Gov. Phil Bryant Just Made Mississippi A Less Safe Place To Live
It's a sad day for the Magnolia State, because there's a new law in effect that's every bit as awful as you could've feared. Governor Phil Bryant just made Mississippi a less safe place to live, signing the state legislature's controversial "religious freedom" bill, which has been heavily criticized for enabling discrimination against LGBT people. It's similar to the situation that North Carolina now finds itself in by virtue of a similar bill, which strips legal protections from LGBT residents, as well as specifically forces transgender people to use the wrong bathrooms. But the provisions of the Mississippi law are a bit different, and thus could have very different (yet still dire) consequences.
Whereas the controversial law in North Carolina was framed largely as a "common sense" argument, relying on ill-informed and discriminatory stereotypes about transgender people and a sense of societal tradition to sell itself, the Mississippi law is ostensibly about religious freedom. According to the specific language of House Bill 1523, it's intended to protect the "sincerely held religious beliefs or moral convictions" of Mississippians who believe the following:
(a) Marriage is or should be recognized as the union of one man and one woman;
(b) Sexual relations are properly reserved to such a marriage; and
(c) Male (man) or female (woman) refer to an individual's immutable biological sex as objectively determined by anatomy and genetics at time of birth.
LGBT advocates fear that this law could be interpreted and implemented as to allow a wide range of discriminatory actions, beyond even the things it specifically lays out. As Mother Jones' Becca Andrews detailed last week, the bill will allow Mississippians to refuse to provide goods or services related to same-sex marriage, to block would-be LGBT parents from the adoption and foster care system, to commit housing discrimination on the basis of a potential renter's sexual identity or orientation, and the same for hiring and firing in the workplace.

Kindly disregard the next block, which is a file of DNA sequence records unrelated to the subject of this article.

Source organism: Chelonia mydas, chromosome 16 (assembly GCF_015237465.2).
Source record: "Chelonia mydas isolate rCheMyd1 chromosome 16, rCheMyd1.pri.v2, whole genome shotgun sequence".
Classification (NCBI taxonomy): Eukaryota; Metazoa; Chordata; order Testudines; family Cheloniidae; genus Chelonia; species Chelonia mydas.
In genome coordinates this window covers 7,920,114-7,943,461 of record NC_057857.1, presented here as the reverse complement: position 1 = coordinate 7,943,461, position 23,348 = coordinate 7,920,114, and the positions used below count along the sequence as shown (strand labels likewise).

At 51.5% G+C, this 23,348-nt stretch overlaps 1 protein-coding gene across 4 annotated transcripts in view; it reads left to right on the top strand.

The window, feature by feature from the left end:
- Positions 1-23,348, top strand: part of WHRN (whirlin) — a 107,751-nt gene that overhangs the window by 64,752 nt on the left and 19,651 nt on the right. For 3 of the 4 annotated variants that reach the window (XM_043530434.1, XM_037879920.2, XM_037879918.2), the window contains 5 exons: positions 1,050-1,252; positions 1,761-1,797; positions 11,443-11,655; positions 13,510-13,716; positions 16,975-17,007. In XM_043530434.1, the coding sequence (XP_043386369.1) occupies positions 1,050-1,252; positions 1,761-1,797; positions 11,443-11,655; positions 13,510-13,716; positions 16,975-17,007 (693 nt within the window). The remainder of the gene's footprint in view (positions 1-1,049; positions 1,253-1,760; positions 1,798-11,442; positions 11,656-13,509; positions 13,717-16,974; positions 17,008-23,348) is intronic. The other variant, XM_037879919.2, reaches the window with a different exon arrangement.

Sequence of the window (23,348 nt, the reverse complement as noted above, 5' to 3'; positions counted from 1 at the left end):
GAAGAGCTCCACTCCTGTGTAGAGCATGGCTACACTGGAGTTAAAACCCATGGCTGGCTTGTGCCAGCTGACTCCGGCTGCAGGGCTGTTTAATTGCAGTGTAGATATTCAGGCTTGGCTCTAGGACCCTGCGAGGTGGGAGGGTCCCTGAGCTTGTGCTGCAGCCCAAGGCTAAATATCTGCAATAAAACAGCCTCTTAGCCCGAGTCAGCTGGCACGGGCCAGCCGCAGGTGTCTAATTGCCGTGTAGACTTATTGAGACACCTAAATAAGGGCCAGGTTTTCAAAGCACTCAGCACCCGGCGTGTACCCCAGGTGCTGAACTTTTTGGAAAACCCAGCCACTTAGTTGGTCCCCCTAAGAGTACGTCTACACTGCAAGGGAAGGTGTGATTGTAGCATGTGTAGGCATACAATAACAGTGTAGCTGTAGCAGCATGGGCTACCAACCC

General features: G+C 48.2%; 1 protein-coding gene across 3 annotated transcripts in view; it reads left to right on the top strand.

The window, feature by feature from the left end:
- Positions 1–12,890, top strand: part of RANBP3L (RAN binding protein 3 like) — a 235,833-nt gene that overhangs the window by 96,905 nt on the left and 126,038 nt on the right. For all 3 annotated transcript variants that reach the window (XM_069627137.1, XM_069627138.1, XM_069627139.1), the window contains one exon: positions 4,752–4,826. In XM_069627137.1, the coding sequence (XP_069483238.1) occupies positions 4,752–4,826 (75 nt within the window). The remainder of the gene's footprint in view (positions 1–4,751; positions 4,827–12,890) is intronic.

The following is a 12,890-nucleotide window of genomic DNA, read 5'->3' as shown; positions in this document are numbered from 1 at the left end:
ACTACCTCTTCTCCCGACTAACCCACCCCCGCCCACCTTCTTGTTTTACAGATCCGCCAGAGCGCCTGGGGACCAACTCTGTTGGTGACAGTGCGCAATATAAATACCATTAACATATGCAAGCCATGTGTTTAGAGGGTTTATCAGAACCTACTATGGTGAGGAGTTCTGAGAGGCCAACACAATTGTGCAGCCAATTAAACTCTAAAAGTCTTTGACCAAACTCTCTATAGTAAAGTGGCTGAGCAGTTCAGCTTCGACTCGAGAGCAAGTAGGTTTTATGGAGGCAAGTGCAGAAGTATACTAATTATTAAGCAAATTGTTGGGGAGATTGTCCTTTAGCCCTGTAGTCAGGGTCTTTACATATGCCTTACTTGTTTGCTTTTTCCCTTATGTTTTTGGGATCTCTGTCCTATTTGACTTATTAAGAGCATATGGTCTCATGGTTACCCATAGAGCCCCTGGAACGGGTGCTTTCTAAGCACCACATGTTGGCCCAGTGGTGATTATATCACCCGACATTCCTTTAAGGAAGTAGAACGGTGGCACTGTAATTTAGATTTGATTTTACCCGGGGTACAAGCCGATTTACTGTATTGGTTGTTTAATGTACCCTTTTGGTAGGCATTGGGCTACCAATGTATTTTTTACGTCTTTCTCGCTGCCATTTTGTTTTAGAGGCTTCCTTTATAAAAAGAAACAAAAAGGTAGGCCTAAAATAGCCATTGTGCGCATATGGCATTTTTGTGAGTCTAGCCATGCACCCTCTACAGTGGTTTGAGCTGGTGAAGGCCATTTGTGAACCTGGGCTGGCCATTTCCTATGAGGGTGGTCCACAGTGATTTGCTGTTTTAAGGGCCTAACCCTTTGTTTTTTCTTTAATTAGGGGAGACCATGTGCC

In simple terms, Bryant signing HB 1523 has made life in his state tangibly worse for thousands of its citizens. The big question now is how LGBT advocates can apply pressure to try to turn this around. A number of businesses have already been proactive about the situation in North Carolina, threatening to pull their economic activity from the state until the law comes into line with their own corporate standards. PayPal, for example, halted plans for a $3 million investment in North Carolina on Tuesday morning.
It'll be interesting to see whether Mississippi gets hit with a similar reality check anytime soon. While it's admittedly somewhat problematic to economically punish everyone in a state for the actions of a legislature and governor, including the same people this new law will impact, it's also true that this is one of the seemingly rare instances in which corporate culture and social justice activism find themselves with overlapping goals, and it can potentially rattle a statehouse that might otherwise ignore the backlash.